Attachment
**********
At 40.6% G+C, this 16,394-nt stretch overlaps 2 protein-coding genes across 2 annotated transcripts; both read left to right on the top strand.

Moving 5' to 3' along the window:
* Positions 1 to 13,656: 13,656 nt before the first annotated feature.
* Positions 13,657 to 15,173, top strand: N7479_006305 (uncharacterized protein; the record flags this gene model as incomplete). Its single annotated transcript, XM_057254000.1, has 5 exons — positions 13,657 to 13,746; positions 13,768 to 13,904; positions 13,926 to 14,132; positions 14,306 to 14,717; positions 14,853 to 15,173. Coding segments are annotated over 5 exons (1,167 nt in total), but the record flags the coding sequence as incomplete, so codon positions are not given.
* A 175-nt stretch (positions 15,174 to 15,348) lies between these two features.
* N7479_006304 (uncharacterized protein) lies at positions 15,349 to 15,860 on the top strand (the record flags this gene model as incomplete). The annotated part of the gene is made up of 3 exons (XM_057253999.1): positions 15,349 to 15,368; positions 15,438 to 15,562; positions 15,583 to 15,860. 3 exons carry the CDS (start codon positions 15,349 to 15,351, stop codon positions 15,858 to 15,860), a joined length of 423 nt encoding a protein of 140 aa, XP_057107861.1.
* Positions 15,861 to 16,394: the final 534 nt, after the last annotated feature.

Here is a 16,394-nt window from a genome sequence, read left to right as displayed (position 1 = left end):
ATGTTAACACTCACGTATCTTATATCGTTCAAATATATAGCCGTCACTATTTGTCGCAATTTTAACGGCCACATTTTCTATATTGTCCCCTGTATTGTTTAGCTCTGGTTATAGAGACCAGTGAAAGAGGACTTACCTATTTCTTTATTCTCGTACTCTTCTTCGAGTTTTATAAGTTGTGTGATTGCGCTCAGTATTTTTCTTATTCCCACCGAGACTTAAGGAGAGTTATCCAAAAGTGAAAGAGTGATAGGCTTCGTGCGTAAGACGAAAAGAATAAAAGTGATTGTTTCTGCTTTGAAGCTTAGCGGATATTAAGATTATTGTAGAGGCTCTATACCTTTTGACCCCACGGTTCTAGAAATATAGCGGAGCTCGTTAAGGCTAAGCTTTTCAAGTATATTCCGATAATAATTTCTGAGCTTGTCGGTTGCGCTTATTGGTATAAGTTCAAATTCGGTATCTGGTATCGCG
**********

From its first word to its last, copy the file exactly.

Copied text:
At 40.6% G+C, this 16,394-nt stretch overlaps 2 protein-coding genes across 2 annotated transcripts; both read left to right on the top strand.

Moving 5' to 3' along the window:
* Positions 1 to 13,656: 13,656 nt before the first annotated feature.
* Positions 13,657 to 15,173, top strand: N7479_006305 (uncharacterized protein; the record flags this gene model as incomplete). Its single annotated transcript, XM_057254000.1, has 5 exons — positions 13,657 to 13,746; positions 13,768 to 13,904; positions 13,926 to 14,132; positions 14,306 to 14,717; positions 14,853 to 15,173. Coding segments are annotated over 5 exons (1,167 nt in total), but the record flags the coding sequence as incomplete, so codon positions are not given.
* A 175-nt stretch (positions 15,174 to 15,348) lies between these two features.
* N7479_006304 (uncharacterized protein) lies at positions 15,349 to 15,860 on the top strand (the record flags this gene model as incomplete). The annotated part of the gene is made up of 3 exons (XM_057253999.1): positions 15,349 to 15,368; positions 15,438 to 15,562; positions 15,583 to 15,860. 3 exons carry the CDS (start codon positions 15,349 to 15,351, stop codon positions 15,858 to 15,860), a joined length of 423 nt encoding a protein of 140 aa, XP_057107861.1.
* Positions 15,861 to 16,394: the final 534 nt, after the last annotated feature.

Here is a 16,394-nt window from a genome sequence, read left to right as displayed (position 1 = left end):
ATGTTAACACTCACGTATCTTATATCGTTCAAATATATAGCCGTCACTATTTGTCGCAATTTTAACGGCCACATTTTCTATATTGTCCCCTGTATTGTTTAGCTCTGGTTATAGAGACCAGTGAAAGAGGACTTACCTATTTCTTTATTCTCGTACTCTTCTTCGAGTTTTATAAGTTGTGTGATTGCGCTCAGTATTTTTCTTATTCCCACCGAGACTTAAGGAGAGTTATCCAAAAGTGAAAGAGTGATAGGCTTCGTGCGTAAGACGAAAAGAATAAAAGTGATTGTTTCTGCTTTGAAGCTTAGCGGATATTAAGATTATTGTAGAGGCTCTATACCTTTTGACCCCACGGTTCTAGAAATATAGCGGAGCTCGTTAAGGCTAAGCTTTTCAAGTATATTCCGATAATAATTTCTGAGCTTGTCGGTTGCGCTTATTGGTATAAGTTCAAATTCGGTATCTGGTATCGCG